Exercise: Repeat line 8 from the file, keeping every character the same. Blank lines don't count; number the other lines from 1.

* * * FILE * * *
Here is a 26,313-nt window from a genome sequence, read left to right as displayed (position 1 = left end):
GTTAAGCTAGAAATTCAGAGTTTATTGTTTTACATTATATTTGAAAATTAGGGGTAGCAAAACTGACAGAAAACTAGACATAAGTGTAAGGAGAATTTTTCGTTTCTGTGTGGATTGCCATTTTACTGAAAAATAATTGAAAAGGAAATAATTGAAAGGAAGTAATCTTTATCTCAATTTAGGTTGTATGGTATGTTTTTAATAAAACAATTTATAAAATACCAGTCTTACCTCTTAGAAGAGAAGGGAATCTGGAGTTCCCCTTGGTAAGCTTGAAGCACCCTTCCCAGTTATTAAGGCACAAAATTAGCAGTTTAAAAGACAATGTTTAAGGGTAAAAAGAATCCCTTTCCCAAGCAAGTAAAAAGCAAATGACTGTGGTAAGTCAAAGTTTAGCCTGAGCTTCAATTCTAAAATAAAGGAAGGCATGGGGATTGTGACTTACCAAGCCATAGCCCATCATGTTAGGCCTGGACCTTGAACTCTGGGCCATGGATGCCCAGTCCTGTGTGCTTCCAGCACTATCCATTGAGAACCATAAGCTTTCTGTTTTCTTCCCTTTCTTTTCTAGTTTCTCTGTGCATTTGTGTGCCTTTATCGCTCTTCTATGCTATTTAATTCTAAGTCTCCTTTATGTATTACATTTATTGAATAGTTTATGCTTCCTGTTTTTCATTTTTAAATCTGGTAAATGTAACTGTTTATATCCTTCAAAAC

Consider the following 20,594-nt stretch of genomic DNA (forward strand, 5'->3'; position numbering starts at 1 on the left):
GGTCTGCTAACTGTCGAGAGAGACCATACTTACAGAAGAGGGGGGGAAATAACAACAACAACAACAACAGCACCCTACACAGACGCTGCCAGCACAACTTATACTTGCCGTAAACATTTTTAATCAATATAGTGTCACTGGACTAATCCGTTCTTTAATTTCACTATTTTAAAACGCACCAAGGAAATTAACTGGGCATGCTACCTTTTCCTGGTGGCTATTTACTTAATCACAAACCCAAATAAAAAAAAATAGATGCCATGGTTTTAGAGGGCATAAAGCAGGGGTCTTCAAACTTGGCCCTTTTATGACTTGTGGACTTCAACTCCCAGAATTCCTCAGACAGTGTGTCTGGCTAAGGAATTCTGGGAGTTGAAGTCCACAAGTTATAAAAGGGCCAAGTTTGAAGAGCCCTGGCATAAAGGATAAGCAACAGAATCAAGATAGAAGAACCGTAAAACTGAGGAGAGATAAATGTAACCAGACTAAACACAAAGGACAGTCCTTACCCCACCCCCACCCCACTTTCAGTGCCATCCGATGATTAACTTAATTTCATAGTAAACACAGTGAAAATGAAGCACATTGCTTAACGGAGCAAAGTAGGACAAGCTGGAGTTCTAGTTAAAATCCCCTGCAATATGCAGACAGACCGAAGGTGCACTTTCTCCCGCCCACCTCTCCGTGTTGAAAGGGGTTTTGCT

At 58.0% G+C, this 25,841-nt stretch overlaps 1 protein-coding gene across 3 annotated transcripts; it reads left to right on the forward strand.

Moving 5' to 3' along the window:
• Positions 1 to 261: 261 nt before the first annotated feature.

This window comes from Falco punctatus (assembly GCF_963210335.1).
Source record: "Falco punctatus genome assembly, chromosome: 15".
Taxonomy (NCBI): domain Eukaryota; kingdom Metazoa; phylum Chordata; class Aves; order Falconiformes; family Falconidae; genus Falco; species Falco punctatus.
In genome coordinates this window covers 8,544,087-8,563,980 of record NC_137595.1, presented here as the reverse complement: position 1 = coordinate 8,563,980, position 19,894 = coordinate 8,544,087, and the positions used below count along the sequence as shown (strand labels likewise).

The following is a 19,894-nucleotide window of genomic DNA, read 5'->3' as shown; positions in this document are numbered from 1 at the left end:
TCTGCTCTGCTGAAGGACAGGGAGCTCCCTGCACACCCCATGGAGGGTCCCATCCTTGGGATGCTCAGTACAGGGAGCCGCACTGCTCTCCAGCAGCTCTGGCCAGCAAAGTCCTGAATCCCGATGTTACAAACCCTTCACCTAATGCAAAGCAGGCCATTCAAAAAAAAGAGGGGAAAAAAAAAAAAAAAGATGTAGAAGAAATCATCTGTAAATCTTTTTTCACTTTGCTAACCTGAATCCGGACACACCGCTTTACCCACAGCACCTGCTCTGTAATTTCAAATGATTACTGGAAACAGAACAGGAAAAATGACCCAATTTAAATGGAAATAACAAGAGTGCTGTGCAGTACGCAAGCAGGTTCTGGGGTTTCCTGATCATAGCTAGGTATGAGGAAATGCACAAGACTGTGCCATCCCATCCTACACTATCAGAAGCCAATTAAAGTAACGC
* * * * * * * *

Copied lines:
This window comes from Falco punctatus (assembly GCF_963210335.1).